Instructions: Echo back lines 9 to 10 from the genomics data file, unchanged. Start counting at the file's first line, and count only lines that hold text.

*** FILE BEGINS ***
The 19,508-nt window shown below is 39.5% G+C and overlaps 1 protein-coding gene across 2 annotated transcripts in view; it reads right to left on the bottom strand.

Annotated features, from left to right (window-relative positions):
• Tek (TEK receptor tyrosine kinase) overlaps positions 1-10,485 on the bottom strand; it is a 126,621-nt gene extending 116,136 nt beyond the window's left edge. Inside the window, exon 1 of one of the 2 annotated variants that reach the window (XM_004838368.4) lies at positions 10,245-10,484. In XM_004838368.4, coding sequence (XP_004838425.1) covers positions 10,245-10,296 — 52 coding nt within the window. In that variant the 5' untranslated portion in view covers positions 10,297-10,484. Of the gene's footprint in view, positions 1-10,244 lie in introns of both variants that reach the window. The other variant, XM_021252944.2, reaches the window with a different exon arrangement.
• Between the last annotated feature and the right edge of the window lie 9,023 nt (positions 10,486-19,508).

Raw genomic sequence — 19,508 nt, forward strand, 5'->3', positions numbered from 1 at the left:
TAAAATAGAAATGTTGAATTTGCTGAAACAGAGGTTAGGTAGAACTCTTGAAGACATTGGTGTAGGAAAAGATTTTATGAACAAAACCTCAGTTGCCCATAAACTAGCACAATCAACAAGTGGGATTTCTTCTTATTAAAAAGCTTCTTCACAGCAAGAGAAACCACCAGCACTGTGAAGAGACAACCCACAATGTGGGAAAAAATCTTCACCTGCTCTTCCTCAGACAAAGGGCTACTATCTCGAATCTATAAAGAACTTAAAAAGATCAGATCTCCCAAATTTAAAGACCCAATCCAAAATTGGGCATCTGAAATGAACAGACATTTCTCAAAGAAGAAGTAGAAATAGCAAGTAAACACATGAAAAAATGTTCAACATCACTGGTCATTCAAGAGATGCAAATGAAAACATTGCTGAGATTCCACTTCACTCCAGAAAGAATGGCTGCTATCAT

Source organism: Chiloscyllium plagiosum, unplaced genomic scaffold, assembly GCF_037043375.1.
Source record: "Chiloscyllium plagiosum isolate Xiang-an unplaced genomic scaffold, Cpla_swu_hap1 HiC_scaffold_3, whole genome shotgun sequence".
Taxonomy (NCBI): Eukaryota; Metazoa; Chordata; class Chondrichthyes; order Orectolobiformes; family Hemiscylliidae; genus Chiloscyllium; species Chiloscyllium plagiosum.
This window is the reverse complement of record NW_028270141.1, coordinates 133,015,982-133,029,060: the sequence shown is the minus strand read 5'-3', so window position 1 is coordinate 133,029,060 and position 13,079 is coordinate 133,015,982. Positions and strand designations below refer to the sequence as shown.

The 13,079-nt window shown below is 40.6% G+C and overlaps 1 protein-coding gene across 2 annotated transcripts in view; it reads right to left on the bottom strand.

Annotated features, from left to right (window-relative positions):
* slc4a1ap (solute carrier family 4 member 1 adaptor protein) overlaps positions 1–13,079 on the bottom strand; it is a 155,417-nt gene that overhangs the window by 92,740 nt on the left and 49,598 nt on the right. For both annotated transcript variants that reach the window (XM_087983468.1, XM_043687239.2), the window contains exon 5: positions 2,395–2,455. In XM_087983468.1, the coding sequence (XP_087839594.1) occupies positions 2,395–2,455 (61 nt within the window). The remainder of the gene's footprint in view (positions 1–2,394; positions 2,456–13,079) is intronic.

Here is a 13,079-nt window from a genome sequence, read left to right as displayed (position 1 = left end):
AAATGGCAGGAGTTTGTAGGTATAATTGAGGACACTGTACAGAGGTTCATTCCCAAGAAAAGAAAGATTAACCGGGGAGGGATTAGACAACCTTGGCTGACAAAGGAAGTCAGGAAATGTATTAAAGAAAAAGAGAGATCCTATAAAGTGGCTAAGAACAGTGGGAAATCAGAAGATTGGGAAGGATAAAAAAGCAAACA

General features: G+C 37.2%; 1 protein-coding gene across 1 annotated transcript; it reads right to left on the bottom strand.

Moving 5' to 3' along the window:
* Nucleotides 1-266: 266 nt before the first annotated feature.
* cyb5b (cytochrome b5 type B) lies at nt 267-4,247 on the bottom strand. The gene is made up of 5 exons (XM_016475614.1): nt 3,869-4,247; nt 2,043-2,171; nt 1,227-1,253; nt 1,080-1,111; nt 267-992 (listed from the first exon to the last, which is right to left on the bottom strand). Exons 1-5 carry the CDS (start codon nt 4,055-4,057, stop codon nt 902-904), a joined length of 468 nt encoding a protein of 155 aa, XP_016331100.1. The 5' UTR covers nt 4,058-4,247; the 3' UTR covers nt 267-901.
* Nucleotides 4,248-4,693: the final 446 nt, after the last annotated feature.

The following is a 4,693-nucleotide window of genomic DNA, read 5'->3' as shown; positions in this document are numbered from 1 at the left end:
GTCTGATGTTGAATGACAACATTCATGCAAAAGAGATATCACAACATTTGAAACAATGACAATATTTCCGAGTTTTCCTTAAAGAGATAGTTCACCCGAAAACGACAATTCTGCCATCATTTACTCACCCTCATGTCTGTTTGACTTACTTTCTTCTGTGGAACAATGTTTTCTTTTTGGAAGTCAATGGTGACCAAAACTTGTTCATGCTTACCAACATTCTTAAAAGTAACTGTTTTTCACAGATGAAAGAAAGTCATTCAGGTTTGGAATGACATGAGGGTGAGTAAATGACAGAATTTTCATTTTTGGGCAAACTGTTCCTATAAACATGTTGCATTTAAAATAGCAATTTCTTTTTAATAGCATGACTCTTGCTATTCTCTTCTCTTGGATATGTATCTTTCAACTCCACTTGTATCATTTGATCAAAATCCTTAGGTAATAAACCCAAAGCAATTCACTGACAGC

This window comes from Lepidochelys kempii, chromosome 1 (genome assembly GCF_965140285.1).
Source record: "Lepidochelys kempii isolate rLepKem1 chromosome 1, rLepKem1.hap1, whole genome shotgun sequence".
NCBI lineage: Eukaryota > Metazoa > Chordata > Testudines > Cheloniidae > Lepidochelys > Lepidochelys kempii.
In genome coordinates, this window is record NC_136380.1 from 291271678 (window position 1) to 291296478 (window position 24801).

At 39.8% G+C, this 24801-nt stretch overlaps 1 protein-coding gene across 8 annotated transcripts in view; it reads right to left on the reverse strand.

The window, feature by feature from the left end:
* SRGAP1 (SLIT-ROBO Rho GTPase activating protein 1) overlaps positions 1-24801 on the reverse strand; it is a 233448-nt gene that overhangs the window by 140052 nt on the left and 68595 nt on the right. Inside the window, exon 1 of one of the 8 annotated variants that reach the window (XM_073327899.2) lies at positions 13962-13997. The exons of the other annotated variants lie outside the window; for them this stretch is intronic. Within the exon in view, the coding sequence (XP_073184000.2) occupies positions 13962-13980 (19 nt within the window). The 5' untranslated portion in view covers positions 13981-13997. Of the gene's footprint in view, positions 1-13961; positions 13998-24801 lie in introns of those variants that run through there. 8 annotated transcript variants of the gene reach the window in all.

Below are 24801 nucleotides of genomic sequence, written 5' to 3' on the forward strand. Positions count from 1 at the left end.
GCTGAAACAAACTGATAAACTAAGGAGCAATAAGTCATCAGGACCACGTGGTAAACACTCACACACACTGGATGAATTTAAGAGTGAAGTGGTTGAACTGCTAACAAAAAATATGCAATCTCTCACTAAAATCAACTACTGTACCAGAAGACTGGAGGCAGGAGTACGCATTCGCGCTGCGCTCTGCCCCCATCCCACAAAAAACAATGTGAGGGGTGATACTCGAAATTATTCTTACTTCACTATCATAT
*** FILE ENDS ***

Taxonomy (NCBI): Eukaryota; Metazoa; Chordata; class Chondrichthyes; order Orectolobiformes; family Hemiscylliidae; genus Chiloscyllium; species Chiloscyllium plagiosum.
This window is the reverse complement of record NW_028270141.1, coordinates 133,015,982-133,029,060: the sequence shown is the minus strand read 5'-3', so window position 1 is coordinate 133,029,060 and position 13,079 is coordinate 133,015,982. Positions and strand designations below refer to the sequence as shown.